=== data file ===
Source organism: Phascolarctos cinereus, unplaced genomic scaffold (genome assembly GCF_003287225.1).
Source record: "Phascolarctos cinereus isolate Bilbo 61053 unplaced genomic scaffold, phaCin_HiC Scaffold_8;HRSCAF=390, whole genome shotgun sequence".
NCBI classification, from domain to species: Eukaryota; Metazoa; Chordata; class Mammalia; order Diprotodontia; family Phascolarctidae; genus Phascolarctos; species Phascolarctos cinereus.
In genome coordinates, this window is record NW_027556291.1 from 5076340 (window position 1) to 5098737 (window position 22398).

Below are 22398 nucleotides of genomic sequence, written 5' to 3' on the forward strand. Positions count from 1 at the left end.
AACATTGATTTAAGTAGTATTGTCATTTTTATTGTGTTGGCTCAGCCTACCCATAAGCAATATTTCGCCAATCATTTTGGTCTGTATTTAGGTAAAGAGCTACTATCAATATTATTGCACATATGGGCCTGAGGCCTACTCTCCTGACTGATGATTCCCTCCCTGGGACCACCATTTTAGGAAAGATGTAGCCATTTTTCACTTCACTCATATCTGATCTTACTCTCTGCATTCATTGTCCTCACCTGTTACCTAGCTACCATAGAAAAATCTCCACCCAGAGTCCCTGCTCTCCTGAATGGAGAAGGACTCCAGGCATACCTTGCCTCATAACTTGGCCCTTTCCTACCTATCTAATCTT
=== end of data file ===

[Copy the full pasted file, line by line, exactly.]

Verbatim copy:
Source organism: Phascolarctos cinereus, unplaced genomic scaffold (genome assembly GCF_003287225.1).
Source record: "Phascolarctos cinereus isolate Bilbo 61053 unplaced genomic scaffold, phaCin_HiC Scaffold_8;HRSCAF=390, whole genome shotgun sequence".
NCBI classification, from domain to species: Eukaryota; Metazoa; Chordata; class Mammalia; order Diprotodontia; family Phascolarctidae; genus Phascolarctos; species Phascolarctos cinereus.
In genome coordinates, this window is record NW_027556291.1 from 5076340 (window position 1) to 5098737 (window position 22398).

Below are 22398 nucleotides of genomic sequence, written 5' to 3' on the forward strand. Positions count from 1 at the left end.
AACATTGATTTAAGTAGTATTGTCATTTTTATTGTGTTGGCTCAGCCTACCCATAAGCAATATTTCGCCAATCATTTTGGTCTGTATTTAGGTAAAGAGCTACTATCAATATTATTGCACATATGGGCCTGAGGCCTACTCTCCTGACTGATGATTCCCTCCCTGGGACCACCATTTTAGGAAAGATGTAGCCATTTTTCACTTCACTCATATCTGATCTTACTCTCTGCATTCATTGTCCTCACCTGTTACCTAGCTACCATAGAAAAATCTCCACCCAGAGTCCCTGCTCTCCTGAATGGAGAAGGACTCCAGGCATACCTTGCCTCATAACTTGGCCCTTTCCTACCTATCTAATCTT